Timing
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Mr. Moon knew he was very good at timing these things. He really couldn't afford to be bad at it, with his condition. He'd tried to use watches, but watches only worked when you had eyes to watch them with. Same with a metronome. So Moon counted.

One… Two, Three…

Thirty two thousand, four hundred and sixty seconds. That was how long he'd been able to see. Moon felt his bones cry out in protest as he rose to the chamber door. In approximately three hundred twenty four seconds, a Security Agent would open it and let him out. Give or take twenty nine, if the Agent was slow.

Thirty… Thirty one… Thirty two.

Moon's face was clouded, partially with worry and partially because it was a cloudy night. This particular Agent was an early-bird, and it'd thrown off the count. Deciding that he could make do until it reset, he timed the approximate two and a quarter of a second it took him to make a step with his cane.

Four and a half… Six and three quarters… Nine…

The air conditioning had been on for five hundred sixty seconds when Moon took his seat. Waiting here was the hardest part. In five hundred seconds, the doors would open and they would see him. He'd watched one hundred and twenty pitying expressions staring at him.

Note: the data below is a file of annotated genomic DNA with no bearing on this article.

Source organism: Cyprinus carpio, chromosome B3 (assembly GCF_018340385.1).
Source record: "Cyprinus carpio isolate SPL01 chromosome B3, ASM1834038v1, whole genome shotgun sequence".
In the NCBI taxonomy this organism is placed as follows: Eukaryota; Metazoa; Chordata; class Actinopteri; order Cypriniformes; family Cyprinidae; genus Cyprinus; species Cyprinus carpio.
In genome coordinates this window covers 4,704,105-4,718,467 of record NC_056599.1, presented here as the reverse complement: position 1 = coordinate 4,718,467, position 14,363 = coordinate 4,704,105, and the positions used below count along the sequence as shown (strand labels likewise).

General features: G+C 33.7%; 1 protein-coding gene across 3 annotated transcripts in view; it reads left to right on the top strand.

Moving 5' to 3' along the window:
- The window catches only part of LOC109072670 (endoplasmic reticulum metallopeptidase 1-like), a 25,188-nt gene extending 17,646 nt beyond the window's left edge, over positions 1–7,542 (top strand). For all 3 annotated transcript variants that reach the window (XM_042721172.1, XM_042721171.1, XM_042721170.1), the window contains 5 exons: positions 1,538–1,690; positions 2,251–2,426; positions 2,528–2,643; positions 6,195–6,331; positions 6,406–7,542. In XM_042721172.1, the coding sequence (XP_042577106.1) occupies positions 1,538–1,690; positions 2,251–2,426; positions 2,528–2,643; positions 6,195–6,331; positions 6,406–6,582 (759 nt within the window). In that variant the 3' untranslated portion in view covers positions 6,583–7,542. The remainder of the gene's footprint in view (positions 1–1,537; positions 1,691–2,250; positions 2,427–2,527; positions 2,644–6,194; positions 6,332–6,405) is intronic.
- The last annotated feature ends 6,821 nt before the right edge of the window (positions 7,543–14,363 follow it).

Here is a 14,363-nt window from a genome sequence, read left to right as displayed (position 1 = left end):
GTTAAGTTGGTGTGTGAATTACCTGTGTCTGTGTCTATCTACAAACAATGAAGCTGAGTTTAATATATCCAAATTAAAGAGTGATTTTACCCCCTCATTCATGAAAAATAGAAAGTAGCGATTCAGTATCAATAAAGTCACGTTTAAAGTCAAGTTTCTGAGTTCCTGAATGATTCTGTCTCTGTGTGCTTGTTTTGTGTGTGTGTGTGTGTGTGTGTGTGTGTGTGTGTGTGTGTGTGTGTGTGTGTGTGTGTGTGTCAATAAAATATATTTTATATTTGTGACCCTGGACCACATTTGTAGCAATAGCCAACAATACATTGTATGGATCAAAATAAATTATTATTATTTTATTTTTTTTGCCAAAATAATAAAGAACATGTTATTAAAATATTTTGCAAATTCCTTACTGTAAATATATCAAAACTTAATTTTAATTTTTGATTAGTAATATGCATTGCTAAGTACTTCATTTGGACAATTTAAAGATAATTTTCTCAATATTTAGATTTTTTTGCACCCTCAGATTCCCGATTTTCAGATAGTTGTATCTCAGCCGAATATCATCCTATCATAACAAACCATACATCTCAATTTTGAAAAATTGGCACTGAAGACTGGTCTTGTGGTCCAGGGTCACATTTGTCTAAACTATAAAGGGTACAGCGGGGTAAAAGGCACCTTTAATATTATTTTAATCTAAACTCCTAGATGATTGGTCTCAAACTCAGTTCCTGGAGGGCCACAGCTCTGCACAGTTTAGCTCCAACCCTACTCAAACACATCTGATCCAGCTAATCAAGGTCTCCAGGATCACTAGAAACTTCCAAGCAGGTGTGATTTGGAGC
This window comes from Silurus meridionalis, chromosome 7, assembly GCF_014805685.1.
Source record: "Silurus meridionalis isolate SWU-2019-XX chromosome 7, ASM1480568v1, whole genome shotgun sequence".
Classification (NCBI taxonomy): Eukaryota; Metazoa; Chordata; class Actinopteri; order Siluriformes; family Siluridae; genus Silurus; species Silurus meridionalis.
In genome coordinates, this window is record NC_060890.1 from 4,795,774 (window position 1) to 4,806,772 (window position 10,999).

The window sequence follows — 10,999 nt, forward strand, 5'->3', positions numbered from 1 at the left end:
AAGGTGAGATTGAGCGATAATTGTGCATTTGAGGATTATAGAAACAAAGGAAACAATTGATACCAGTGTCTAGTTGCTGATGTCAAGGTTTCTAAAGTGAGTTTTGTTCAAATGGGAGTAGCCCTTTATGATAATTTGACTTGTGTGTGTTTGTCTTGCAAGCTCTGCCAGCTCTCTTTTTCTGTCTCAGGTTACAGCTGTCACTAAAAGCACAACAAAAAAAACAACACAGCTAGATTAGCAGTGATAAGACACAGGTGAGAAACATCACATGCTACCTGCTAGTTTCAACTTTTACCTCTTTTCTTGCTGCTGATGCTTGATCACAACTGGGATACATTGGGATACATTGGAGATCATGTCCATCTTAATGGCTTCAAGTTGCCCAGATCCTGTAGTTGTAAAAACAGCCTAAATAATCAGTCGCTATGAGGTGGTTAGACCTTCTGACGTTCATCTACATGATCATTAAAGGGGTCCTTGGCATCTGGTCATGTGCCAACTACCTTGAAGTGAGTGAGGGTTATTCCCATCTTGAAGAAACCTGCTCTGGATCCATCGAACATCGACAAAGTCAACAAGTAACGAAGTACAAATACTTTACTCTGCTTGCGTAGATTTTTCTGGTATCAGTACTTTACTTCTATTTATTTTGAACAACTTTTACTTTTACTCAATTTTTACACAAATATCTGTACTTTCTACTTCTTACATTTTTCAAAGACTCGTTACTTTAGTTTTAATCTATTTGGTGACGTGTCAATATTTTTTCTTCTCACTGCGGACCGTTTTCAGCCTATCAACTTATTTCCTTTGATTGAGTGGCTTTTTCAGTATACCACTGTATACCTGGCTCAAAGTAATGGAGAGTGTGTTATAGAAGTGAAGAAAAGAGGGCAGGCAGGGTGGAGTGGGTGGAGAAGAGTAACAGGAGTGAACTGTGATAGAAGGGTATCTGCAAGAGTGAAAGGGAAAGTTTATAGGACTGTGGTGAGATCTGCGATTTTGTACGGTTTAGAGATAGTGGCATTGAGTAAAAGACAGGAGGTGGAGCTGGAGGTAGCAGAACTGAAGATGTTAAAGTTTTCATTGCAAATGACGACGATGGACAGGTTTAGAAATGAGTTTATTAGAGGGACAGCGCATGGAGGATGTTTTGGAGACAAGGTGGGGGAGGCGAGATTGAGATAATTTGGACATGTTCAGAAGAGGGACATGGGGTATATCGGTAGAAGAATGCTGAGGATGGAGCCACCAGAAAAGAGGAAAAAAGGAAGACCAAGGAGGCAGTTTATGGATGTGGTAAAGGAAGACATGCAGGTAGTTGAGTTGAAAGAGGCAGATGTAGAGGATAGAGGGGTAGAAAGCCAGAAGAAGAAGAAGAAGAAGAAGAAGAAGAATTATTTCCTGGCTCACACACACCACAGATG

Five thousand, six hundred seventy three…. Five thousand, six hundred seventy four… Five thousand, six hundred seventy five…

They were older. Four thousand, three hundred and eighty two weeks had taken their tolls. The small talk was painfully low. She smiled at him, telling him about all the things outside. About Jim, and how wonderful he was, and how happy he was for her. Mr. Moon had lied to her three thousand, five hundred times. At least Jim hadn't accompanied her this time.

Ten… Nine… Eight… Seven…

She cut the visit short by ten minutes. Apparently she'd been five minutes late to a social event, and had been paying him a favor to visit. Fifty seconds later, she'd left him again. She was getting quicker.

Five thousand, nine hundred seconds later, Moon's ear began to grow dull. He paced his cell, counting the steps. Eleven and a half steps north to south, fifteen and a quarter east to west. Pacing until the count could reset and bring him respite.

One… Two… Three…

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